April 8, 2019

The FAA recently issued a statement of policy for pilots of aircraft not equipped with ADS-B Out after Jan. 1, 2020, to receive ATC authorization to fly in ADS-B airspace. However, the agency emphasized the policy is not an alternative to equipage, nor should operators expect such authorizations to be a frequent occurrence.

“These per-operation authorizations are not intended to support routine operations of non-equipped aircraft in airspace covered by the rule,” the agency said in its April 1 announcement. “The FAA anticipates that operators who routinely fly in airspace covered by the ADS-B rule are taking the necessary steps to equip in order to ensure there is no disruption to their operations.”

Once the ADS-B mandate goes into effect, operators seeking to fly in airspace covered by the rule, but whose aircraft are not equipped with ADS-B Out avionics, must request authorization to operate in that airspace at least one hour prior to their proposed flight. Operating in ADS-B airspace without obtaining such authorization will be considered a violation, and the authorization process is distinct from receiving clearance from ATC to operate in airspace requiring ADS-B.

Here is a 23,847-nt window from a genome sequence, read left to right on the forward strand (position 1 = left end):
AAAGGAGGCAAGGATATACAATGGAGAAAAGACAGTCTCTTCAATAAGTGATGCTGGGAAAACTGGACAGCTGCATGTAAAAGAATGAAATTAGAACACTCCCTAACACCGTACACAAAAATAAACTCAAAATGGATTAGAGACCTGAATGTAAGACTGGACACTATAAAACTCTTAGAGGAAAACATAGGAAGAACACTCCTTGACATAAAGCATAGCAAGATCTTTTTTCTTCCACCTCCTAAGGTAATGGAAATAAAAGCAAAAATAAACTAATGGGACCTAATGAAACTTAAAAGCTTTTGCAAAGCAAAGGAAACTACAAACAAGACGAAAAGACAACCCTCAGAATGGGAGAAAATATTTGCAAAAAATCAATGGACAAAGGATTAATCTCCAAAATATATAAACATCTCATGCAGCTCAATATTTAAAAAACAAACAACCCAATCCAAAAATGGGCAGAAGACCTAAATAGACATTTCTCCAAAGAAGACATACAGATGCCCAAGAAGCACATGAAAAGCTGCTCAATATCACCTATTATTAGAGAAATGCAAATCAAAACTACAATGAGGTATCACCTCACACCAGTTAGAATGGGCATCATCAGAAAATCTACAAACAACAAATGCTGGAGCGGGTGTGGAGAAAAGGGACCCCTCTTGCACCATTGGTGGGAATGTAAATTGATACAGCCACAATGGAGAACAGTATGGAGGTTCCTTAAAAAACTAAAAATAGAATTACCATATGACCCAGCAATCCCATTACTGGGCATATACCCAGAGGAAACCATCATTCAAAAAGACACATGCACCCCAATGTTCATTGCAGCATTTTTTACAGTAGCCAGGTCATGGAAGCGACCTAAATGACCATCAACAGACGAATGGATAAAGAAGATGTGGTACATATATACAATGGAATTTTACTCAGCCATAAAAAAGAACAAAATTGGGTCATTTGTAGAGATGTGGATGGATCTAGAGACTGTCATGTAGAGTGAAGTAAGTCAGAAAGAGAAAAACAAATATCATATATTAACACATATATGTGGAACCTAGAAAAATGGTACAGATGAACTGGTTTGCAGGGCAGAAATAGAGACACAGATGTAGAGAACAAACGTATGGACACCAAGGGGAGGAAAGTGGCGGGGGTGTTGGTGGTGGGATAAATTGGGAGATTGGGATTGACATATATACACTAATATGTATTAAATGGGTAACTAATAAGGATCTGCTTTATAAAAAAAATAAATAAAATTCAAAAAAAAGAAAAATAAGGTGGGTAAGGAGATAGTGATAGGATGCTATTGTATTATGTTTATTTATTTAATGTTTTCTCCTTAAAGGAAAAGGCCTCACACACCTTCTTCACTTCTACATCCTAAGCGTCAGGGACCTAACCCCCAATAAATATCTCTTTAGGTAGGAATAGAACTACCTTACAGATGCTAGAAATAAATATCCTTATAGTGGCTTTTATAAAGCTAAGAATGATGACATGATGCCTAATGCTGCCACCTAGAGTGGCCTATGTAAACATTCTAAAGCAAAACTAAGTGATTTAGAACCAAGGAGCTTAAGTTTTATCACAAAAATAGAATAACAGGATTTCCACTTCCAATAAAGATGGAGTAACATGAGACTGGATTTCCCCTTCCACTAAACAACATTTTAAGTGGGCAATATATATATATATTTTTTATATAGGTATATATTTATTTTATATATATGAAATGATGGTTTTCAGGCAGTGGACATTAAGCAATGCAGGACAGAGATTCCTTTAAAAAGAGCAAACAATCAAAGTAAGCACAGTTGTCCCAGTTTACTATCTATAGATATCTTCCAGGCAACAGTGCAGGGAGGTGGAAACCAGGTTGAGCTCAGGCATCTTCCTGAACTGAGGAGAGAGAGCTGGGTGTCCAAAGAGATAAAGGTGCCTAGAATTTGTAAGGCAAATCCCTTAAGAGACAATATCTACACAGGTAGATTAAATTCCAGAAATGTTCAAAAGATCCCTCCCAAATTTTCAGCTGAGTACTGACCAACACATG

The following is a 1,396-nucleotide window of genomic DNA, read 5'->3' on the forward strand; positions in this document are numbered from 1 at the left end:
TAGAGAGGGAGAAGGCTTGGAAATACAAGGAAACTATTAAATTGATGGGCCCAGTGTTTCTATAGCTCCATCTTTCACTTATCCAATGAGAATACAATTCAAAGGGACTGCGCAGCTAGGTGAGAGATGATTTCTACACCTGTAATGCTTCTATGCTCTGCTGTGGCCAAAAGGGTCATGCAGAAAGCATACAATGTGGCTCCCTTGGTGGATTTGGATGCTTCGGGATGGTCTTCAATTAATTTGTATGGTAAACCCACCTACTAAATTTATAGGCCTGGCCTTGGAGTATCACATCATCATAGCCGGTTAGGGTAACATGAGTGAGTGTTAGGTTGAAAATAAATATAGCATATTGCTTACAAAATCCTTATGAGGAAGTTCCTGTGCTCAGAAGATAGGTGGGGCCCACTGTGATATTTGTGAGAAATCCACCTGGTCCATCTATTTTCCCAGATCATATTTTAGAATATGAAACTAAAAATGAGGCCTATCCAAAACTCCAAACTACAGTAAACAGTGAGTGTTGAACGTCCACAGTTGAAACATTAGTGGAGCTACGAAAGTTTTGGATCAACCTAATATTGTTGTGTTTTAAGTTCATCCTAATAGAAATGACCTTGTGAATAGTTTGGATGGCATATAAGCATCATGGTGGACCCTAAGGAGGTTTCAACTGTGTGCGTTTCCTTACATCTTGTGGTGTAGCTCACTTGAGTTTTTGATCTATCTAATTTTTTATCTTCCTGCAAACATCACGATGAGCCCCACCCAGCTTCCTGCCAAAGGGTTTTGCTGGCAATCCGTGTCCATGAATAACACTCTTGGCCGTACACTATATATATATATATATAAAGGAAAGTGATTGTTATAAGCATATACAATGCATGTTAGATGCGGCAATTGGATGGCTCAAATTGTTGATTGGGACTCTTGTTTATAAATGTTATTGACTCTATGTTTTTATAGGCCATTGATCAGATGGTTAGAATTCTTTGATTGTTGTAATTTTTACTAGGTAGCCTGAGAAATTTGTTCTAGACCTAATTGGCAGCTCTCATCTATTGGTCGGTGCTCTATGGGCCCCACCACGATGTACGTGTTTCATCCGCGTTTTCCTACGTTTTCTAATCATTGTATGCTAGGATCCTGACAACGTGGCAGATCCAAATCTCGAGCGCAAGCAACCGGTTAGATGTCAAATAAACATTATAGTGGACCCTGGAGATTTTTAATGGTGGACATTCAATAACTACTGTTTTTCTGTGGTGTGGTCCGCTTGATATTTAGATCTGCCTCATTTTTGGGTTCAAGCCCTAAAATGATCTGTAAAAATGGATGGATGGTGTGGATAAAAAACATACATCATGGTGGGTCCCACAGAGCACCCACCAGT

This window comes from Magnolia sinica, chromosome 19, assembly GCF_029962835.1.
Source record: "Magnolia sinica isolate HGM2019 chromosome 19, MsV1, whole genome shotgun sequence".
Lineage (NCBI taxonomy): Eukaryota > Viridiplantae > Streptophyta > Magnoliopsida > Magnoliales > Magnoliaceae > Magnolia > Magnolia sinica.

“The policy is very clear: these per-flight authorizations should absolutely not be viewed as a backup option to ADS-B or justification for not equipping,” said Heidi Williams, NBAA director, air traffic services and infrastructure. “Such authorizations are primarily intended for operators awaiting their scheduled ADS-B installation past the Jan. 1, 2020, deadline, or for pilots who infrequently operate in the affected airspace.”

The FAA further emphasized that such authorizations may be difficult to receive for non-ADS-B equipped operations near “capacity-constrained airports,” including the following Class B facilities:

  • Boston Logan International Airport (BOS)
  • Charlotte Douglas International Airport (CLT)
  • Chicago O’Hare International Airport (ORD)
  • Dallas/Fort Worth International Airport (DFW)
  • Hartsfield-Jackson Atlanta International Airport (ATL)
  • Kennedy International Airport (JFK)
  • LaGuardia Airport (LGA)
  • Los Angeles International Airport (LAX)
  • McCarran International Airport (LAS)
  • Philadelphia International Airport (PHL)
  • Ronald Reagan Washington National Airport (DCA)
  • San Diego International Airport (SAN)
  • San Francisco International Airport (SFO)
  • Seattle-Tacoma International Airport (SEA)

Williams said she expected the agency to unveil a web-based resource in the coming months for operators to submit their requests and receive authorizations, with an emphasis on same-day operations. Authorizations will not be issued by calling the FAA or any ATC facility.

“The majority of the FAA’s guidance speaks to scheduled operators, but it also applies to Part 135 and Part 91,” she added. “The FAA’s message remains the same as before: if you plan to routinely fly in this airspace, you’d better plan to have ADS-B.”